Saturday, October 20, 2018

Life Saving Methods that Project Managers should incorporate


I have read an eye-opening book titled “The Checklist Manifesto: How to get things right” by Atul Gawande.  This book was published in 2009 but still has relevance today mainly because of Gawande’s approach of not only getting things done but by getting them done right the first time. He was intrigued by a story he read of a child that fell into a frozen pond and was saved by a doctor that followed checklists. He was also moved to write when he researched about the airline industry and the way it discovered how to make a pilot’s job easier and making the pilot more efficient especially in critical situations. The movie Sully about the pilot Chesley Sullenburger is a good example of what Dr. Gawande  found in his research.

Dr. Gawande makes a distinction between errors of ignorance (mistakes that are made because there isn’t enough knowledge) and errors of ineptitude (mistakes that are made because of not properly using the knowledge we have). So as a Project Manager (PM), I read this with the mindset of how life-savings methods can make PMs better. I am not just speaking about PMs in the healthcare, medical and pharmaceutical fields, but all PMs in every field. So let’s take these two (2) distinctions one at a time.

Errors of Ignorance

Respectfully, this is not hard. For PMs, if we are a Project Management Professional (PMP), we must keep our certification by taking continuing education credits. If you are a PM that likes to challenge yourself, you will take the credits that updates your certification along with credits that stretch your limits, possibly by learning how to PM in another industry or field of study. By doing both, you keep current in fields like Artificial Intelligence (AI), Blockchain and other new technologies.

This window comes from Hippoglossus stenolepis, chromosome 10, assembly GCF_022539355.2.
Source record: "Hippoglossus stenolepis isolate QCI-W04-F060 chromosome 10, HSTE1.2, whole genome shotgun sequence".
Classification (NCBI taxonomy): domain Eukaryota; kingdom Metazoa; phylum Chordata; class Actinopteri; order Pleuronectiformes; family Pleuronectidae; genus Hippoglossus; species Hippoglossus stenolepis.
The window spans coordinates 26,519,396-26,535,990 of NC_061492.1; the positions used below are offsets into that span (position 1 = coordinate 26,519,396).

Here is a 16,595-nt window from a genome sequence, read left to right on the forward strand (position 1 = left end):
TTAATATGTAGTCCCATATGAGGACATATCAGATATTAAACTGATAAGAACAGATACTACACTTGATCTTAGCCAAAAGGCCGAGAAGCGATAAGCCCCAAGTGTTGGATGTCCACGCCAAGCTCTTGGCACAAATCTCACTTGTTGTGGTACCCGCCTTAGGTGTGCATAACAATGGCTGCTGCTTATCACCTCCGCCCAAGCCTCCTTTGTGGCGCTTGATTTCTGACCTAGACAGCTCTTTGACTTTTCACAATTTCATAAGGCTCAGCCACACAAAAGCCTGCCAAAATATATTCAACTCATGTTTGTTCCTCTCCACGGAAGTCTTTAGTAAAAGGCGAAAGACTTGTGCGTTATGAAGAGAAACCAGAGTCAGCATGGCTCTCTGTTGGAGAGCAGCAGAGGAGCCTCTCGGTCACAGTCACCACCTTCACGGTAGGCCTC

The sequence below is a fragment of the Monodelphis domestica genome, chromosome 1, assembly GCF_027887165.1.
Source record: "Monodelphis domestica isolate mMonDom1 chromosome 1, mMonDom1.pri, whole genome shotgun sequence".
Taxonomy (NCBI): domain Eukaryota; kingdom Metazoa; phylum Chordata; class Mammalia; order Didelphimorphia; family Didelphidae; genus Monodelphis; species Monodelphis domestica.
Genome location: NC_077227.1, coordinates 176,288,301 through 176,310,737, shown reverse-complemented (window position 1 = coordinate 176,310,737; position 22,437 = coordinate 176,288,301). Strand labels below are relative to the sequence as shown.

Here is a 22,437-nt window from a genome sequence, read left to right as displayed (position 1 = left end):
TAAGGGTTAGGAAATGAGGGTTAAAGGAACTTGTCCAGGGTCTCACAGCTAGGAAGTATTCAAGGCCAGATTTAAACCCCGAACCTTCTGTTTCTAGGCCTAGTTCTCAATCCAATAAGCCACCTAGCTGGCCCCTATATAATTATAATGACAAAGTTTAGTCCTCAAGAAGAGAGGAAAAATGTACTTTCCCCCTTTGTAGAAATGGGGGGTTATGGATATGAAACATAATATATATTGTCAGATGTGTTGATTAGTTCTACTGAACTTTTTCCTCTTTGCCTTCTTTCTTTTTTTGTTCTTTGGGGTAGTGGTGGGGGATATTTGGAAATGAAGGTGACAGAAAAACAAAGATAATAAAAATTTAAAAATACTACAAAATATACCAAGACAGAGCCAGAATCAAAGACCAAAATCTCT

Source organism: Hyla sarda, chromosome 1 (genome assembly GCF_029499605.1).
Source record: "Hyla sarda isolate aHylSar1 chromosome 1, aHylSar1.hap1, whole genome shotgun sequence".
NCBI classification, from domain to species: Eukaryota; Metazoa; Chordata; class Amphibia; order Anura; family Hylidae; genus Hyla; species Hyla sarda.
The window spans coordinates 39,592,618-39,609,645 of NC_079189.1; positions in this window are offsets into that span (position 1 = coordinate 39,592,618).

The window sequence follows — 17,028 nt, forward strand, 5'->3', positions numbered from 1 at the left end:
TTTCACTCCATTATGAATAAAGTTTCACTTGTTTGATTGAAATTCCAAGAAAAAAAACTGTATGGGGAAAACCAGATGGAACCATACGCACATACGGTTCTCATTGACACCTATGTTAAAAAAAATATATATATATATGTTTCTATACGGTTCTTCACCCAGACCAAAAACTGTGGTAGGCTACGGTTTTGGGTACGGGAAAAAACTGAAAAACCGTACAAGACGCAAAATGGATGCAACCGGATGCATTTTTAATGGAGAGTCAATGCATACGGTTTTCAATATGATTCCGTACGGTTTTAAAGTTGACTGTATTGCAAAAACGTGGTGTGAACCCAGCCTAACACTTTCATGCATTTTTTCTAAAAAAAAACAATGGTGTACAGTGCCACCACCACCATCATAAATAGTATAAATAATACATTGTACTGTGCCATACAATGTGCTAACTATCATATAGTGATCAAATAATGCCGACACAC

Errors of Ineptitude

Now, this is the hard part. It’s hard because we have all made these types of errors. Whether it’s because we are rushed due to a deadline or because of a mistake that should have not happened. You may ask, why do we need to consider a method of life-savings methods? Because being thorough and accurate is critical for any PM even if they are not working on life-saving projects. Using some of Dr. Gawande’s methods, here is what I suggest as a PM do the following:
·     
          Check and re-check your tasks and work.   Have a second and even a third set of eyes review your work and those on your project team

·        Bring your project team into this line of thinking and process by using it in your project meetings
·       Identify all possible risks, issues and errors
o   With risks, discuss with your project team how to avoid, mitigate, accept or  transfer each risk every time your team meets
o   With issues, discuss all possible ways to resolve them. Do not leave any possibility off the table and do not ignore any solution no matter what the cost
o   With errors, do not identify to point fingers but to resolve them and to avoid them in the future. The PM must ensure that the person(s) responsible for the error feel  comfortable enough to discuss why and how the error was made and how to avoid them in the future.
·     
          Ensure that any team member knows that they can approach you or any team member anytime to bring up any idea, possible risk or issue and most importantly, any error.
·        Once errors are identified, training on them may be needed on how to avoid them in the future. As the PM, ensure that your team members have all the training they need.
These are just some of the steps a PM can take to ensure the project has limited errors. Just like Six Sigma, we want to limit the errors before we get to UAT. The goal here is to make the process and the team better in a continuous fashion. That way, the team never stops innovating.

I am open to discussion at any time on these blogs or anything else related to project management you would like to explore. If you would like to comment about this blog, please do so by posting on this blog or by responding in an email at Benny A. Recine. You may inspire a blog article. I look forward to your comments.